“Moral excellence comes about as a result of habit. We become just by doing just acts, temperate by doing temperate acts, brave by doing brave acts.”—Aristotle
Many common threads are found amongst humanitarian hearing healthcare professionals. Without a doubt, one of the most prevalent is the desire to sacrificially provide professional services to those who otherwise would not have access. Some of those services may involve raising awareness about ear disease and hearing loss; identifying individuals with disabling hearing loss; providing hearing aids or cochlear implants; performing surgery; establishing educational programs for deaf and hard of hearing students and their families; and training community healthcare workers, medical technologists, or physicians who live locally.
Humanitarian work can take place within one's own country of residence or outside of a humanitarian's home borders. We have a joke whenever we are at the work site that “what happens during our humanitarian work STAYS there.” Of course it is humorously meant to refer to instances such as which volunteer snores, who belongs to THOSE undergarments, a certain team member's hygienic practices, a sleep talker's confessions, and, on those other occasions, the shared tears of frustration from the tremendous need of the community that can be emotionally overwhelming.
Various guidelines detail accountability within one's own licensing jurisdiction about what is legal, ethical, and/or professional. Legally acceptable behavior is defined through state or federal/national laws, while codes and regulations are those that one abides by to maintain professional licensing. Some professional organizations have spent a great deal of time and effort defining scope of practice and accepted standards of care, as well as establishing ethical guidelines for their members to refer to when questions arise about professional conduct and behavior.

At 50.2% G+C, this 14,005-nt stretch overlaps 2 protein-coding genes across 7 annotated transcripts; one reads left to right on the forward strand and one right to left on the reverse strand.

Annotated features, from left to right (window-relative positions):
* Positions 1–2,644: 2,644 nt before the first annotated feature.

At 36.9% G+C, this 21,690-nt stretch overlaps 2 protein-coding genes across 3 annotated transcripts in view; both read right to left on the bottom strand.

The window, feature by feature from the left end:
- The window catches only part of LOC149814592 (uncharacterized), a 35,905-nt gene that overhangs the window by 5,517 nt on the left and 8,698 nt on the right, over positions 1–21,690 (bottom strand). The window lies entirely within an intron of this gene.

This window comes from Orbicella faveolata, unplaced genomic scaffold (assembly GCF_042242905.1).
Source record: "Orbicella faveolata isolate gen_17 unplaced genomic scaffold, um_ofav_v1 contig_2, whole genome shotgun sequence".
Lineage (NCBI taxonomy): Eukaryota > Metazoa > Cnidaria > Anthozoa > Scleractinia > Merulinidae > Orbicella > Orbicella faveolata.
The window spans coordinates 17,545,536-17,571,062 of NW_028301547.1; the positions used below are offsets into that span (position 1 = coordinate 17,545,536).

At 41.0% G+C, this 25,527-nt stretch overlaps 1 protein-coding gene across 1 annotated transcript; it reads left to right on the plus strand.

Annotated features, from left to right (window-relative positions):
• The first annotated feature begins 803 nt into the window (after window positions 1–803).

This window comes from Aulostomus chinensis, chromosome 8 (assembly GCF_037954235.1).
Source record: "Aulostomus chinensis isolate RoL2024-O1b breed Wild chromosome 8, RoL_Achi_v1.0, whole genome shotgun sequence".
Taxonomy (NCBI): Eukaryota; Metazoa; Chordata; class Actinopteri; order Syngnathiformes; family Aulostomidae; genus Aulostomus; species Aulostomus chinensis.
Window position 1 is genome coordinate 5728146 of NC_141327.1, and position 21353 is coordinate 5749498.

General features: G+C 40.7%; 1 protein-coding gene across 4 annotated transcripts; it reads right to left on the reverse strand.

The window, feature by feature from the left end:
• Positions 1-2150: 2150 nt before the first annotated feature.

Most frequently, these legal and ethical guidelines are established to keep the safety of the general public foremost and to ensure professional integrity so that the public will maintain confidence in the profession. But, there sometimes is a blurring of what can and cannot be ignored for professional accountability and ethical standards of care when outside of licensing borders. Clearly, when volunteering professional skills outside of one's licensing body's purview, there can be room for confusion.
Some say that ethics and morality can be considered the same concept. Morality is considered “knowing” and ethics, “doing” what is right, good, just, fair, noble, and so on. In relational ethics, or ethics related to caregiving, there is value and respect for the community, including professionals, researchers, consumers, and families, with an inherent reliance upon reciprocal compassion and empathy. It is unsurprising that actions based upon mutual respect can often result in long-term friendships as trust bonds become established and secured between the community served and humanitarians. When questions of morality/ethics arise, one can relate to the expression, “I cannot define ‘it’ but know ‘it’ when I see ‘it’ being corrupted.”
Not only are professionals continually updated through professional education opportunities about their ethical responsibilities and conduct within their licensing jurisdiction, but the community being served has mechanisms to lodge complaints or concerns that could result in a professional's license being revoked. Despite the laudable and sacrificial actions, hearing healthcare programs can still find themselves facing ethical dilemmas when away from the humanitarian's home governing body.
Here's a specific example of a conflict of ethics in humanitarian healthcare practices:
After some negotiation with a foreign (noncitizen) humanitarian team captain, the Minister of Health in developing country XYZ is happy to welcome provision of 1,000-4,000 instruments (cochlear implants or hearing aids) at no cost to the deaf and hard of hearing recipients over a one- to two-week time period by the foreign humanitarian team within the boundaries of country XYZ. There has been no strategic long-term plan discussed by the Minister of Health for the humanitarians to return 30-45 days (nor even one year or more) following the dispensing of such a large quantity of instruments. The minister is just happy to have these instruments brought to his country.